Homologous Chromosomes vs Sister Chromatids
All animals carry their genetic information in chromosomes and have characteristic number of chromosomes in their cells. Also, they vary widely in their size, the location of centromere, staining properties, the relative length of the two arms on either side of the centromere, and constricted sites along the arms. The number of chromosomes in organisms is basically determined by counting the haploid (n) number of chromosomes. Each chromosome is composed of a single DNA molecule. Usually chromosomes exist as homologous pairs. Each homologous chromosome contains a maternal and a paternal copy. A single chromosome in a homologous pair is referred to as a homologue.
Sister chromatids are produced only when a single chromosome is replicated into two copies of the same chromosome. Hence the sister chromatids are seen only in the replication phase. Each homologue contains two sister chromatids, which are being held together by adhesive proteins called cohesions at the centromere of the chromosome. A sister chromatid contains a single DNA, which is identical to the DNA copy of the other sister chromatid in the same homologue. Sister chromatids are synthesized during the ‘S’ phase of interphase, and are separated from each other during the mitosis. In some species, sister chromatids serve as the templates of DNA repair.
Homologous chromosomes are chromosome pairs with a similar length, centromere position and staining patterns. Each homologue of homologous chromosome pair is inherited either by paternally or maternally. Even though they are similar, these chromosomes are not identical as they are inherited from two different individuals. Each homologous chromosome contains two chromosomes, and they do not stick together. But when the replication process starts, the homologous pairs replicate itself and produce two identical DNA molecules. As they become more condensed, they become visible as two strands called chromatids. Each homologous chromosome contains four sister chromatids.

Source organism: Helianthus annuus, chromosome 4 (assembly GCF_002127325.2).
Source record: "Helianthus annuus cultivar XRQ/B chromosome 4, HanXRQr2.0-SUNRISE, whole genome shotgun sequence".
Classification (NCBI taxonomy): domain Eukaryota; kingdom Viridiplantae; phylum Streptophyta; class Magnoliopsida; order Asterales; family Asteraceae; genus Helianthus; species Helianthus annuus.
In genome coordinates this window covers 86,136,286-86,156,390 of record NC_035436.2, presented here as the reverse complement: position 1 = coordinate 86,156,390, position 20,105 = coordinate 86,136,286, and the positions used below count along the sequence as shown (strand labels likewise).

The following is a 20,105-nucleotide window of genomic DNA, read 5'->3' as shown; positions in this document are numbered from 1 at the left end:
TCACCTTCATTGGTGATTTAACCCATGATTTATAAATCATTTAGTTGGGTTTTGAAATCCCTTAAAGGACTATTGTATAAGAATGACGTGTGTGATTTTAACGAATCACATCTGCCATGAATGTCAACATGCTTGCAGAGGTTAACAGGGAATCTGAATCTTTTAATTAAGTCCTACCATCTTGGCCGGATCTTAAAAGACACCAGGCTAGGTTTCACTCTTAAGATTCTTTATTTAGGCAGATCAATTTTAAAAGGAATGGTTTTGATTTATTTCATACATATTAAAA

What is the difference between Homologous Chromosomes and Sister Chromatids?
• Homologous chromosomes contain two similar chromosomes, and each chromosome in the pair contains two sister chromatids.
• Ater DNA replication, two sister chromatids in a single chromosome are held together at their centromeres by cohesive proteins, whereas homologous chromosomes do not stick together at their centromeres.
• Homologous chromosomes are made up of both maternal and paternal copies of the same chromosome, whereas sister chromatids in a single chromosome can be either a maternal or a paternal copy.
• Homologous chromosomes are always seen, whereas sister chromatids are only visible during the replication phases.
• Homologous chromosome pair contains four DNA strands while one sister chromatid is composed of a single DNA strand.
• Unlike the two sister chromatids in a homologue, homologous chromosome pair is not identical.